Guernsey ambulance service 'saved' by emergency panel

Guernsey Ambulance and Rescue Service headquarters
Image caption St John Ambulance has operated Guernsey's ambulance service for more than 75 years

Guernsey's ambulance service has been secured for four years after an emergency panel stepped in to help.

Deputy Chief Minister Allister Langlois said the panel had met as there was "deemed to be a significant risk of a discontinuity in service".

He said the reasons for the decision could not be revealed as the panel's meetings were confidential.

It was confirmed St John Ambulance and Rescue would continue to run the ambulance service.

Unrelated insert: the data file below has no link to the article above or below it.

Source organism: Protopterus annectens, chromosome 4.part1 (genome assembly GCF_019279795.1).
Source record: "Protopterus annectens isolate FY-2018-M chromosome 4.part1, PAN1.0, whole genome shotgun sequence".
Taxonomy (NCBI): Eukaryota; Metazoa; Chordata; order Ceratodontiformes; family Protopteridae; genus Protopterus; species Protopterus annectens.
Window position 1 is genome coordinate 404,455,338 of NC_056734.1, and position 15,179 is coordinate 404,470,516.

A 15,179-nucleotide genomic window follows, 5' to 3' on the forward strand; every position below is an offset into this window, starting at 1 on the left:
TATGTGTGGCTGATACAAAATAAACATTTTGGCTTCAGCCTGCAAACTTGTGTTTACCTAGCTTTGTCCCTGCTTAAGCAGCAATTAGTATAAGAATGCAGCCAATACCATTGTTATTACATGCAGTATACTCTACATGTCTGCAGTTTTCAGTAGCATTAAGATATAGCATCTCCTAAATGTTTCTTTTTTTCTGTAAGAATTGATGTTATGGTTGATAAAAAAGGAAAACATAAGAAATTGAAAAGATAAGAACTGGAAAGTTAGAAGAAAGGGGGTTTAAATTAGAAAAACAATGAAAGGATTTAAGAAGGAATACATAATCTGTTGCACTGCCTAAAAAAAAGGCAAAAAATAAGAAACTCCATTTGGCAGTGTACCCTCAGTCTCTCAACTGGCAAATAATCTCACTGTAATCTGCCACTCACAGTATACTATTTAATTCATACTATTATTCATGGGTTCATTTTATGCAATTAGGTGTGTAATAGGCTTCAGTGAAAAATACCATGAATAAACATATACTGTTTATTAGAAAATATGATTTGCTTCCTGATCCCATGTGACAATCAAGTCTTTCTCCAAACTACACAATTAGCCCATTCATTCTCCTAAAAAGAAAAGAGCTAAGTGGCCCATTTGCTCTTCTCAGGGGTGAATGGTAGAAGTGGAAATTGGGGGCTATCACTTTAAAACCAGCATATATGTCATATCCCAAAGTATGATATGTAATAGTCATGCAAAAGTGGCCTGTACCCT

It will provide both emergency ambulances and patient transport services under a revised contract with the States.

A new supervisory committee, including representatives from St John and the States of Guernsey, will oversee the service but employees' terms and conditions will not be affected.

Image caption The changes are not expected to affect the service's volunteers including the inshore rescue team

Asked if the island had been at risk of being left without an ambulance service, Deputy Langlois said: "The simple fact is that we are now not in danger of not having an ambulance service in Guernsey."

The Civil Contingencies Authority, made up of four senior politicians, meets at the request of the Policy Council - the chief minister and 10 ministers.

It has the power to "address threats before they become emergencies", and to "make regulations to respond to an emergency".

The Chief Minister, Jonathan Le Tocq, is expected to provide more details of the new arrangement at the States meeting at the end of the month.

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